Compared with the government, TEPCO is even more widely criticized for its response to the March 11 disaster, likely reflecting public frustrations with the company’s handling of the crisis at its Fukushima Daiichi nuclear plant. Only about one-in-ten (11%) think TEPCO has done a good job handling the disaster, while 86% say the utility has done a poor job. Fully half of Japanese describe TEPCO’s response to the earthquake and tsunami as very poor.
Overwhelmingly, the Japanese public believes the United States has provided significant assistance to their country since the earthquake and tsunami. Most (57%) say the U.S. has done a great deal to assist their country, while another 32% say it has done a fair amount. Fewer than one-in-ten think the U.S. has not done very much (7%) or has done nothing at all (1%).
Many also say the European Union (66%), United Nations (49%), and China (50%) have helped Japan in this time of crisis, although few say any one of these has provided a great deal of assistance (17%, 15% and 12%, respectively).
The perception of U.S. generosity has led to a significant improvement in America’s overall image. In 2010, 66% of the Japanese polled said they had a favorable opinion of the U.S.; today, 85% express a favorable view – the highest percentage recorded since the Pew Global Attitudes Project began tracking this question in 2002. Among those who say the U.S. has provided a great deal of assistance, 93% express a positive opinion.
Ratings for the UN also have improved. When the Global Attitudes Project last asked about the UN in 2009, 45% of Japanese viewed the organization positively; now, 61% do so.
Although opinions about China remain largely negative, the percentage with a positive view of Japan’s traditional Asian rival has risen from 26% last year to 34% today. About seven-in-ten (71%) Japanese currently say they have a favorable opinion of the EU, essentially unchanged from last year.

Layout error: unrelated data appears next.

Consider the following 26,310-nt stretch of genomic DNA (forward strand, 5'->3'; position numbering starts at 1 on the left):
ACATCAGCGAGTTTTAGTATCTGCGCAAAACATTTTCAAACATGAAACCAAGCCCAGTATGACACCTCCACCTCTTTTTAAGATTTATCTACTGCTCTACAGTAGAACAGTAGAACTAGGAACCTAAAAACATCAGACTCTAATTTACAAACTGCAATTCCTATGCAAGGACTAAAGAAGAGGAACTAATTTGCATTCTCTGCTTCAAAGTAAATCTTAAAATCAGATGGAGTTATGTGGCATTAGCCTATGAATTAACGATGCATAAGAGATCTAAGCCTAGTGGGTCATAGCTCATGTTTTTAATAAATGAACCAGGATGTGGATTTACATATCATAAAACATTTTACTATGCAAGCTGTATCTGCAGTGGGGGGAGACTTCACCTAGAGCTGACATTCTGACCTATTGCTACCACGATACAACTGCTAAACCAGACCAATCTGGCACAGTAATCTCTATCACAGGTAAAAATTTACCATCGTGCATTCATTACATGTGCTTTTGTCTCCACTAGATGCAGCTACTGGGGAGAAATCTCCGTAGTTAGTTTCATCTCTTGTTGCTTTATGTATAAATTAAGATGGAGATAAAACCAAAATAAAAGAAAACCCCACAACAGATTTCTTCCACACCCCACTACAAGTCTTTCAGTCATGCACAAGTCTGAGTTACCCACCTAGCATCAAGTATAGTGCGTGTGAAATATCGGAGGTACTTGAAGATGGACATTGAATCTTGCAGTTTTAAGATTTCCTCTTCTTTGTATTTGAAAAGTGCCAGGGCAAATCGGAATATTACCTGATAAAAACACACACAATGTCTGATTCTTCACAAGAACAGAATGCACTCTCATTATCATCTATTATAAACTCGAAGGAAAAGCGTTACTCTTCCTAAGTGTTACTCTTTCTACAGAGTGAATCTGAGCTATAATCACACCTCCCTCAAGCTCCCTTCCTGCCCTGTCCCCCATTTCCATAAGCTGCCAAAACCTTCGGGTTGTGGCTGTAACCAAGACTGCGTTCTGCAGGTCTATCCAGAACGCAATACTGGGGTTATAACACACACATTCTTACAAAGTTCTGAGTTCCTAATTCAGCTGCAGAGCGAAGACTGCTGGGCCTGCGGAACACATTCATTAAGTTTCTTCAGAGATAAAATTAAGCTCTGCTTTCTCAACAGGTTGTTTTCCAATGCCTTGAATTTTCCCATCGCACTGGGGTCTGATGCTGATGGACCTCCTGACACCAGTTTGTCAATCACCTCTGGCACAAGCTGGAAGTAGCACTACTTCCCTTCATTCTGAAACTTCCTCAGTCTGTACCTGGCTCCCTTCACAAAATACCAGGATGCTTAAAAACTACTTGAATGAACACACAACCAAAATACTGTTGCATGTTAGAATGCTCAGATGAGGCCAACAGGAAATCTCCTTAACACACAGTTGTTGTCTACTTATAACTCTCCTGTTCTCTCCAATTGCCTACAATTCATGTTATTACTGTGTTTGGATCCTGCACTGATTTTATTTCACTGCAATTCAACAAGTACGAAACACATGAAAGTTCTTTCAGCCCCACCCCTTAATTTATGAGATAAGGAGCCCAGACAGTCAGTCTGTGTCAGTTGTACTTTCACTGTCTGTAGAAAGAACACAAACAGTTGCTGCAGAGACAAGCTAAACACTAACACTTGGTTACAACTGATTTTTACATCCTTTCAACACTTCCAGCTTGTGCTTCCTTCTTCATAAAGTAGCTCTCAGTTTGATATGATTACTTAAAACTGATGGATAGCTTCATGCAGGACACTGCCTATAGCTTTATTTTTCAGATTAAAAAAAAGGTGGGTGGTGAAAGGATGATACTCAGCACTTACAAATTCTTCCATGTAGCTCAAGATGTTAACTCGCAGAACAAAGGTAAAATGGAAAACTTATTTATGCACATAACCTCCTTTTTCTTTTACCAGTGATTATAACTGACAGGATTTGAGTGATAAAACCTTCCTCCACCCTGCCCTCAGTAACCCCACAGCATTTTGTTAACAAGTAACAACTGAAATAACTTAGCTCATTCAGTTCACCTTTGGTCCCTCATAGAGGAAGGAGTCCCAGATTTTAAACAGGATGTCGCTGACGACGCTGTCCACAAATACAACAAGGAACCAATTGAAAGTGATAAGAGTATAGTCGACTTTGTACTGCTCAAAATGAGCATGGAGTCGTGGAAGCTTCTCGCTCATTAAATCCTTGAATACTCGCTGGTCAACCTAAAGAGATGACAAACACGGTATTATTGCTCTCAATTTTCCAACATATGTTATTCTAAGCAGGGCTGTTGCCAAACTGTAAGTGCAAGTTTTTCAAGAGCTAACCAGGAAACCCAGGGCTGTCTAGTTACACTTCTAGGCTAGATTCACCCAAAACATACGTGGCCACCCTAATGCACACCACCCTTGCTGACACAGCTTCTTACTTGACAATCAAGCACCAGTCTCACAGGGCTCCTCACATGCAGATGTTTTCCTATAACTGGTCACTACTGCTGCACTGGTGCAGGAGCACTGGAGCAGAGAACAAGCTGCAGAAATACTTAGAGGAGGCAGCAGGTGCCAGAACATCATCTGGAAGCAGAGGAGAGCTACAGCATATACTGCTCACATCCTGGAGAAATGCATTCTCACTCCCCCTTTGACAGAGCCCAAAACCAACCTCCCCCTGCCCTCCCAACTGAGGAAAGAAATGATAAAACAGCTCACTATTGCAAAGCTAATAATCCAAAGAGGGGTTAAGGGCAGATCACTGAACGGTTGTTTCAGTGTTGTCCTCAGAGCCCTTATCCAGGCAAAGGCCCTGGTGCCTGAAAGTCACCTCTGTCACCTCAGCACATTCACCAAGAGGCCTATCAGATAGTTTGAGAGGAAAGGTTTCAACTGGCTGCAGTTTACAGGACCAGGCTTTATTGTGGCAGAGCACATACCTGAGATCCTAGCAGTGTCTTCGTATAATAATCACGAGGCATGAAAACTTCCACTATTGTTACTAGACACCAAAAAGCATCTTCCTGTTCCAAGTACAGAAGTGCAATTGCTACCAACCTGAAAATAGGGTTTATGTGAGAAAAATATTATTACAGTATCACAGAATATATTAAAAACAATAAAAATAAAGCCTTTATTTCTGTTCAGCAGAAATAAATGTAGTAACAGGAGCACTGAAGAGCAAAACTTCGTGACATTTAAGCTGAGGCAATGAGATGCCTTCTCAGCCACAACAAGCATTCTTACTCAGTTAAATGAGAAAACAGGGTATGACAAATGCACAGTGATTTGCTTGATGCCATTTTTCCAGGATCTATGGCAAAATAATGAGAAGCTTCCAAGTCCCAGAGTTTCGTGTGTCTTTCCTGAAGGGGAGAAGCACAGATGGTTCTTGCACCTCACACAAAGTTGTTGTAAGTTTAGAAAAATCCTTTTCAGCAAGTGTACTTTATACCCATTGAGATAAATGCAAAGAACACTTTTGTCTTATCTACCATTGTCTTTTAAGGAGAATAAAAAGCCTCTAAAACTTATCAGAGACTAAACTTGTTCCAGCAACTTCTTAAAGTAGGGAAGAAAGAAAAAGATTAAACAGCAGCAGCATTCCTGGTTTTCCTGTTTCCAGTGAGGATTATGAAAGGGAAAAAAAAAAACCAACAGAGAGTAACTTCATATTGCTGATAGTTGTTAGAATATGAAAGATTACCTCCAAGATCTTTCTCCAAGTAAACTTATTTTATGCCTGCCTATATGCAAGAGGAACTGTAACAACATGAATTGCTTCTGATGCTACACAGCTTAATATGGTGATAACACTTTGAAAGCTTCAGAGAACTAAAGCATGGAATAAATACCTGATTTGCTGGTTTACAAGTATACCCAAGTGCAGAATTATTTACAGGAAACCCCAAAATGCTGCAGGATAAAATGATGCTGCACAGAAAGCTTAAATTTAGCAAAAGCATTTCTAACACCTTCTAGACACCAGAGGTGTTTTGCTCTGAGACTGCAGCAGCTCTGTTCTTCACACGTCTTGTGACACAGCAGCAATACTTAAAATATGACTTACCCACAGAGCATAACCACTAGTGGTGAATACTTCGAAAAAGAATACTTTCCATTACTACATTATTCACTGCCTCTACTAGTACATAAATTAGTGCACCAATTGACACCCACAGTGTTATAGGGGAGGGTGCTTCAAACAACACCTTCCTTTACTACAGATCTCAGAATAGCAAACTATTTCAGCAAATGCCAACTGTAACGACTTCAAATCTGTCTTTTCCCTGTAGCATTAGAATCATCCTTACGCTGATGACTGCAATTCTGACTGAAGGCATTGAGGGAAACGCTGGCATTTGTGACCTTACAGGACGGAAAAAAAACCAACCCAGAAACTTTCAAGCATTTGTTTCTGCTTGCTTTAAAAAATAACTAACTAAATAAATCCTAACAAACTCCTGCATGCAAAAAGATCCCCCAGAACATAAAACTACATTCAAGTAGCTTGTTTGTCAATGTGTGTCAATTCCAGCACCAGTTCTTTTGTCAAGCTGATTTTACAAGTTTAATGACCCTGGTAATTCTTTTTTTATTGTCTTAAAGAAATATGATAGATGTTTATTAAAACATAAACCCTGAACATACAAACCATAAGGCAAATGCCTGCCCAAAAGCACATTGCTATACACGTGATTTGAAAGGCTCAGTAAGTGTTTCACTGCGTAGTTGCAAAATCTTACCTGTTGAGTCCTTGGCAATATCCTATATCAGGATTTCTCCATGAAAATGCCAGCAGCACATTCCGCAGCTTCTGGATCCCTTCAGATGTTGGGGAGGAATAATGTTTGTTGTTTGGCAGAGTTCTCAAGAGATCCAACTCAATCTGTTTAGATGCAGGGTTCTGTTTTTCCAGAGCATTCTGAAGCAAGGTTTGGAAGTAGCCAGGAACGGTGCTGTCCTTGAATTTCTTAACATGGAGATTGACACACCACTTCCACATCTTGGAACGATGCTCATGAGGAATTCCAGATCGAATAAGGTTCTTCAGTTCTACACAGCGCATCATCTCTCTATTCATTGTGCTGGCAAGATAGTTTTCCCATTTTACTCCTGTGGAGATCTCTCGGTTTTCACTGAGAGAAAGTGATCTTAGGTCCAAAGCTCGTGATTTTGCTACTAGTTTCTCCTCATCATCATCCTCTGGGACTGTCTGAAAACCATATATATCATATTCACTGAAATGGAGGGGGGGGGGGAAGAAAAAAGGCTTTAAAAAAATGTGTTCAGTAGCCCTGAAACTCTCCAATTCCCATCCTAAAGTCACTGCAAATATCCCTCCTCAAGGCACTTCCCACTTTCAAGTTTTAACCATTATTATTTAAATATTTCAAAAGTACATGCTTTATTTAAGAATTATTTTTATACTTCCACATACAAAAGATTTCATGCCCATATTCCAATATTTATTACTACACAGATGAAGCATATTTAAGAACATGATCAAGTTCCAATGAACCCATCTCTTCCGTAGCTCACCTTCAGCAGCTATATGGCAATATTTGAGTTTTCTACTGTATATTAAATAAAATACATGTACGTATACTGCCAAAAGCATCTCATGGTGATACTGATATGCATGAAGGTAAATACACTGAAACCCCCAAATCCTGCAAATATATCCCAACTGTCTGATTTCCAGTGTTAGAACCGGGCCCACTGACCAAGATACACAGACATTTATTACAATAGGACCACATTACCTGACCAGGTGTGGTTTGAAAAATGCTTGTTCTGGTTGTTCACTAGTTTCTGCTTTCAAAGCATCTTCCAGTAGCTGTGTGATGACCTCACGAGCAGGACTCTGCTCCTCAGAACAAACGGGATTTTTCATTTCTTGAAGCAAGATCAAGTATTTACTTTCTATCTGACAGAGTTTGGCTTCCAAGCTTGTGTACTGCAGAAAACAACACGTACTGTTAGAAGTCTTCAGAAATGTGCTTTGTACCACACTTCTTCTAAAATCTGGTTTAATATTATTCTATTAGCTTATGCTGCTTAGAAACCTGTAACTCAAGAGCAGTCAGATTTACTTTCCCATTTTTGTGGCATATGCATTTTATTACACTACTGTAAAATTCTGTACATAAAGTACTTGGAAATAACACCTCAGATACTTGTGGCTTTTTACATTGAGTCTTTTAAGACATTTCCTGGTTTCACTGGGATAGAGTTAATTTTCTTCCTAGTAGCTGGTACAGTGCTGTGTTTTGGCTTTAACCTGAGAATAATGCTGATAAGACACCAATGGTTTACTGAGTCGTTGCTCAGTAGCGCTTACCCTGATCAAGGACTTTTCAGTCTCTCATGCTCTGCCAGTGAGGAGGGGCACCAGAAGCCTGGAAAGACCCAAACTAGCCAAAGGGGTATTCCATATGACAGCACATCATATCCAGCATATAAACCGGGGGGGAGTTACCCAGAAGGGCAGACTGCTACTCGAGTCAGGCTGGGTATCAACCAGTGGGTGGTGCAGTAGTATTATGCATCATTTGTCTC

Concern About Nuclear Safety
With efforts to address the earthquake and tsunami damage at the Fukushima Daiichi plant still ongoing, a majority of Japanese (59%) are worried that they or some in their family may have been exposed to radiation from the plant. That includes roughly three-in-ten (31%) who say they are very worried about this possibility.
Concerns about radiation exposure are higher among older Japanese, with 72% of those over 60 years of age saying they are concerned, compared with 58% among 40-59 year olds and 46% among 18-39 year olds.
Worries about radiation exposure are also more pronounced among women and those with less education. Nearly two-thirds (64%) of women express concerns about radiation from the Fukushima Daiichi plant, while only 54% of men say they are anxious about this possibility. Meanwhile, 64% of those with a high school degree or less education worry about being exposed to radiation from the damaged nuclear facility, compared with roughly half (48%) of college-educated Japanese.
Japan’s government has come under considerable criticism for its response to the crisis at the Fukushima nuclear plant. A large majority of Japanese (69%) disapprove of the way their government has handled the situation. Negative assessments are especially pronounced among supporters of the opposition LDP and those who support neither the LDP nor the ruling DPJ (71% and 77%, respectively). Meanwhile, DPJ backers are evenly split regarding the national government’s response: 47% approve and 47% disapprove.
Beyond immediate recriminations, the crisis at the Fukushima Daiichi plant has raised questions about the long-term future of nuclear energy in Japan. The Japanese public is divided on the issue. Nearly half (46%) favor maintaining Japan’s reliance on nuclear power at its current levels, while 44% think the use of nuclear power should be reduced. Only 8% believe the country should increase its use of nuclear power.
Support for reducing the use of nuclear energy is somewhat higher among those who are worried about radiation exposure (46%) than among those who are not worried about this possibility (40%). Consistent with their concerns about radiation exposure, women are considerably more in favor of reducing the use of nuclear power than are men (53% vs. 34%). Those with a university education are also more in favor of reducing Japan’s utilization of nuclear power (52%) than are those with up to a high school degree (40%).
- Because of the aftereffects of the earthquake and tsunami, households in Iwate, Miyagi and Fukushima prefectures were excluded, as were portions of Ibaraki prefecture. This represents approximately 5% of the population. ↩
- Percentages based on 601 respondents re-contacted between May 13 and May 24, 2011 and asked about the effects of the earthquake and tsunami. ↩